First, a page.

More titles to consider

Shopping Cart

itemsitem

Synopsis

This novella is part of the Zodiac Schmodiac story cycle, a group of short stories based on the Chinese Zodiac. Remember the paper placemats with zodiac animals from your favorite Chinese buffet? The things it tells you are wildly inaccurate and probably have no resemblance whatsoever to your life or situation, but reading them is fun and writing these stories was too. (This story, of course, is the snake in the Zodiac cycle.)

Ever since I began living in Asia I have loved traditional festivals and the stories that go along with them. One of the most interesting is told at the Duanwu (Dragonboat) Festival. Ask 10 Chinese people for the story of “The Legend of White Snake” and you’ll get 10 or more different versions, all of them wonderful and strange in their own way. Although getting a definitive version isn’t easy, the basic story is easy to grasp. There are two demons, White Snake and Green Snake (who can both turn into human form), a man named Xu Xian who is beguiled by them, and a monk named Fahai who tries to save Xu Xian from the demons. There is usually a tower involved. Green Snake tries to save White Snake from Fahai. Fahai may or may not be successful in saving Xu Xian from the demons. Xu Xian may or may not want to be saved. It is either a love story or a tragedy, it depends on the version you get.
When I began writing this story I wanted it to take a different tack—wacky from the start. I didn’t intend to write a novella, this was only supposed to be a short story, but once I got into I couldn’t stop. If you have ever read the original story you may be disappointed by some of the things you see here. When my wife heard that there were jackalopes she didn’t think it was very funny or very Chinesey. (But there are and it is funny, at least to me.) When my mom read it she rolled her eyes at all of the wine that Fahai consumes. Could I make the poor monk into any shallower of a person? After all, Jet Li is playing Fahai’s part in the new movie being made in China. Couldn’t he have been a bit more noble? I guess not, because this Fahai jumped of the page in this form from the very start. My wife also thought that all of the ‘faht’ jokes weren’t very funny, and they didn’t even make sense in Chinese. (Jokes about Fahai’s name. She’s right, they don’t make any sense in Chinese.) Luckily for me this book is in English, and I hope you’ll get the spirit of the ‘fahtiness’ as it was intended: wackiness. There are few deep moral lessons in here, just lots of vaguely Chinese jokes, but I hope you’ll enjoy it.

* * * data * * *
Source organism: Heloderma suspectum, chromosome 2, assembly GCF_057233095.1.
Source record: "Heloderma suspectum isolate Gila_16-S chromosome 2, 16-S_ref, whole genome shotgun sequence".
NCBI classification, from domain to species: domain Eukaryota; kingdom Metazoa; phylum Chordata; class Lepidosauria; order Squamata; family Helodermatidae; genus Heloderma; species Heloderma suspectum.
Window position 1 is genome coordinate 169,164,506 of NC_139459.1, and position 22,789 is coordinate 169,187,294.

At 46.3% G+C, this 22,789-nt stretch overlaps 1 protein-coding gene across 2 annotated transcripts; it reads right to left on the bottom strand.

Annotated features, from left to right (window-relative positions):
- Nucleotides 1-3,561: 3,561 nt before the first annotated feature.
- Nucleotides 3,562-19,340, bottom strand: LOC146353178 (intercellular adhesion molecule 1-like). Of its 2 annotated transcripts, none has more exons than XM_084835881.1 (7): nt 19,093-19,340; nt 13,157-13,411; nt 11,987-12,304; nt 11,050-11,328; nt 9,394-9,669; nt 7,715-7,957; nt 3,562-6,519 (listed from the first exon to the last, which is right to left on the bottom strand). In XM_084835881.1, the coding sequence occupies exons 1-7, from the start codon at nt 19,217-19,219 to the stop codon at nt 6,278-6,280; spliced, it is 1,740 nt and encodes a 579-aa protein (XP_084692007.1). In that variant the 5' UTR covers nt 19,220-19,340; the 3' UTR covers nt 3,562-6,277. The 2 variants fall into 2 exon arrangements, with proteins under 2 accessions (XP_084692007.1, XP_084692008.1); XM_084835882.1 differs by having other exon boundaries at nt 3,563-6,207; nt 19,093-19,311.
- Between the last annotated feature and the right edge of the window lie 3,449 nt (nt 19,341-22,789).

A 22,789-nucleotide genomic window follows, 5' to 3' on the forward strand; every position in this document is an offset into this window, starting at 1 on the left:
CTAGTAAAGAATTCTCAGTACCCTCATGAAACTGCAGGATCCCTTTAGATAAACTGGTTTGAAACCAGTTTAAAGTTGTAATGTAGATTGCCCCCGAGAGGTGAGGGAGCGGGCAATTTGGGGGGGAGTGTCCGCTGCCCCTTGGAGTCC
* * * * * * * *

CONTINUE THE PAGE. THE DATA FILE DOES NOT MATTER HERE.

People who read this also enjoyed

Get a 1 year subscription
for / issue

You can read this item using any of the following Kobo apps and devices:

  • DESKTOP
  • eREADERS
  • TABLETS
  • IOS
  • ANDROID
  • WINDOWS